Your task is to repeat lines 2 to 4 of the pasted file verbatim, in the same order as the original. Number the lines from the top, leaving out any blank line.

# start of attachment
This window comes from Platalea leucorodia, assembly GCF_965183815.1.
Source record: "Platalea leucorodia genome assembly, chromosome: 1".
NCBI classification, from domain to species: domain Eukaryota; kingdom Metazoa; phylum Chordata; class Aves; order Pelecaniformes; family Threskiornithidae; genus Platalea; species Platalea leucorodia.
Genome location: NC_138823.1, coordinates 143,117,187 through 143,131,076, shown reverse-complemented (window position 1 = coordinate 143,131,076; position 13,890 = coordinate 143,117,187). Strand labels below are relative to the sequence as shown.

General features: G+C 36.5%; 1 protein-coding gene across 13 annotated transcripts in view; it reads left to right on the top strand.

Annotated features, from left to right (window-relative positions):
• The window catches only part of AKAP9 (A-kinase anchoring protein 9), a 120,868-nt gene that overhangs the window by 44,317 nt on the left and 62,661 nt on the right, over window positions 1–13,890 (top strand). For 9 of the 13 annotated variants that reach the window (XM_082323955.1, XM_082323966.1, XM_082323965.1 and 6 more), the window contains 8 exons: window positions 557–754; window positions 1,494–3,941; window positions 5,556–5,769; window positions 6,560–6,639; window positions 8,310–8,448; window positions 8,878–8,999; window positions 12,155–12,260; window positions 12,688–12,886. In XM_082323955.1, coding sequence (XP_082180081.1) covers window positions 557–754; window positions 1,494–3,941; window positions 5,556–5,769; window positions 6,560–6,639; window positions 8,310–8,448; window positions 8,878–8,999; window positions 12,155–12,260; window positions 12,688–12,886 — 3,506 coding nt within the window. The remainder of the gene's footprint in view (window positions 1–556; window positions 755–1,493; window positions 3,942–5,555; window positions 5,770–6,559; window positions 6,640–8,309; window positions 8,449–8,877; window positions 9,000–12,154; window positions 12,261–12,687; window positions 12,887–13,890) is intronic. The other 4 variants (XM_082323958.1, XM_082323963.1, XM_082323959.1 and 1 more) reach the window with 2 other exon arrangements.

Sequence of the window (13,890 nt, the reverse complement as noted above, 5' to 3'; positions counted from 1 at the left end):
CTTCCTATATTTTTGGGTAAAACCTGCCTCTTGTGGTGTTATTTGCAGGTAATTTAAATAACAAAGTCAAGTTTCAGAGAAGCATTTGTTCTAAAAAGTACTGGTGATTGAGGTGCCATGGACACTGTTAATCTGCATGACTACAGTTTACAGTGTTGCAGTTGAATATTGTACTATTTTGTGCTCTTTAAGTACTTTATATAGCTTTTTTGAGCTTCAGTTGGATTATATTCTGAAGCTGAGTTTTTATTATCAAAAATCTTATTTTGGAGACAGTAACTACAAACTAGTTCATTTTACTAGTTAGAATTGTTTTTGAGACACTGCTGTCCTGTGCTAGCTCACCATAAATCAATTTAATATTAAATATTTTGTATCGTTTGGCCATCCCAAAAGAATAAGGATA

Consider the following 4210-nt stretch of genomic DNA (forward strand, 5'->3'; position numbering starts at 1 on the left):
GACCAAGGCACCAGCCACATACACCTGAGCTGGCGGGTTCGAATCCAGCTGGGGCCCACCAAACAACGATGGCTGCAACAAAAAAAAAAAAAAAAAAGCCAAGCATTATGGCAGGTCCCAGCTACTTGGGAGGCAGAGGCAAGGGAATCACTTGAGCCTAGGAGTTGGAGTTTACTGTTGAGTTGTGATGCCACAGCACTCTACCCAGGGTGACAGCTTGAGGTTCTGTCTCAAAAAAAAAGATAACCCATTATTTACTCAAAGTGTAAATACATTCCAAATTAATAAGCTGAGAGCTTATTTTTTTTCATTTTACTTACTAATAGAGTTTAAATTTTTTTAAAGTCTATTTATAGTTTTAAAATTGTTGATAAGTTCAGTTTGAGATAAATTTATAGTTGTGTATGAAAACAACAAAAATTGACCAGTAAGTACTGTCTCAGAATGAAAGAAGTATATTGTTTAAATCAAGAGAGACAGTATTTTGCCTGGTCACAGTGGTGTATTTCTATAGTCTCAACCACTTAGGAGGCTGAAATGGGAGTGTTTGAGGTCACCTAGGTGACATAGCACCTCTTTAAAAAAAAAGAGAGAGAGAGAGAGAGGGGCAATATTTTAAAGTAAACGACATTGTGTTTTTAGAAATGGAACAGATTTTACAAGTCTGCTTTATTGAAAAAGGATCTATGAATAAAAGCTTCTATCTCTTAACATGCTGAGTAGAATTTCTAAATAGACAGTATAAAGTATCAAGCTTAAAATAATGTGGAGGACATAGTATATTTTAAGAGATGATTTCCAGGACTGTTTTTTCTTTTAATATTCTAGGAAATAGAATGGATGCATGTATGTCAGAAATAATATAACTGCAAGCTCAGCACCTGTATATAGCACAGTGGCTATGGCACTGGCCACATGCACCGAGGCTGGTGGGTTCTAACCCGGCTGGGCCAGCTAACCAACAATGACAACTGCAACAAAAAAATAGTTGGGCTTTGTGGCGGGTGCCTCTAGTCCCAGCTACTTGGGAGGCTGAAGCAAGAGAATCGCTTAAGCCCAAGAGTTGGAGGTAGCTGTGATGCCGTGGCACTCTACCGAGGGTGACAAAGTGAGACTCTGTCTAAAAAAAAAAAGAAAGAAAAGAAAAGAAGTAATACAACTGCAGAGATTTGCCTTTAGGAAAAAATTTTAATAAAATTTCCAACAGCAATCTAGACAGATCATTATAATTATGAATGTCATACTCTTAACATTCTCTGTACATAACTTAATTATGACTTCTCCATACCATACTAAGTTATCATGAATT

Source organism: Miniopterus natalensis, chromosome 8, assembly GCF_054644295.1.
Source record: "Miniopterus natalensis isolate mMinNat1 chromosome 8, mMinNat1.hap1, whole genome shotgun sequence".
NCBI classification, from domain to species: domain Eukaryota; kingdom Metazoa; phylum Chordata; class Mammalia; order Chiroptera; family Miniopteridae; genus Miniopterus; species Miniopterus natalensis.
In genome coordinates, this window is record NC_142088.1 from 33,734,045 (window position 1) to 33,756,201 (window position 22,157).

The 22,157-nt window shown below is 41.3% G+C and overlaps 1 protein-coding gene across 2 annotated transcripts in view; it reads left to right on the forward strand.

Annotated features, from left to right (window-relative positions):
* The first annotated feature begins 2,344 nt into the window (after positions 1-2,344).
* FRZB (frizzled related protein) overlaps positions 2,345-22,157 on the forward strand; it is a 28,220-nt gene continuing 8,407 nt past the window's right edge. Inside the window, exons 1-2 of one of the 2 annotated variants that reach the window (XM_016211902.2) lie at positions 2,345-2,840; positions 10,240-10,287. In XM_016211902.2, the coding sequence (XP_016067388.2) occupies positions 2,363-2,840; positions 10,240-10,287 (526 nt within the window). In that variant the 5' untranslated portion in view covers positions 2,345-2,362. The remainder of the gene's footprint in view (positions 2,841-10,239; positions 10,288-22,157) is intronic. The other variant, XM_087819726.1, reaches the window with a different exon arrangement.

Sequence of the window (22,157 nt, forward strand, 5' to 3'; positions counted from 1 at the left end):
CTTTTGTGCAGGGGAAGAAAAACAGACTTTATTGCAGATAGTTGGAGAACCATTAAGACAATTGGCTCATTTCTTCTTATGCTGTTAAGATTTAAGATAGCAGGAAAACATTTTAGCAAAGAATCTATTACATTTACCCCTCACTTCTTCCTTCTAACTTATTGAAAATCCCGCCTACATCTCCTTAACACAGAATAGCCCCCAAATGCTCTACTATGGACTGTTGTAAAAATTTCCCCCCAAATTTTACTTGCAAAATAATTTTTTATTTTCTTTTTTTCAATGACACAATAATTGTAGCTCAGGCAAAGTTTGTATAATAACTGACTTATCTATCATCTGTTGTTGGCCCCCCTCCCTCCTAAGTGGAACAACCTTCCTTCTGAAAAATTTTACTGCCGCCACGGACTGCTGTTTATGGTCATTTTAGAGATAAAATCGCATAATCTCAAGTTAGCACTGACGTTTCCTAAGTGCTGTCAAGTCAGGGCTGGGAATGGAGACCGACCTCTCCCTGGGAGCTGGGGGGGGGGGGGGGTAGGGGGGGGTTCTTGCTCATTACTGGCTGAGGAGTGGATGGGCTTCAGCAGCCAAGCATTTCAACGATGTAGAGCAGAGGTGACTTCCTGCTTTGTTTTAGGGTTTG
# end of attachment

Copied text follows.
Source record: "Platalea leucorodia genome assembly, chromosome: 1".
NCBI classification, from domain to species: domain Eukaryota; kingdom Metazoa; phylum Chordata; class Aves; order Pelecaniformes; family Threskiornithidae; genus Platalea; species Platalea leucorodia.
Genome location: NC_138823.1, coordinates 143,117,187 through 143,131,076, shown reverse-complemented (window position 1 = coordinate 143,131,076; position 13,890 = coordinate 143,117,187). Strand labels below are relative to the sequence as shown.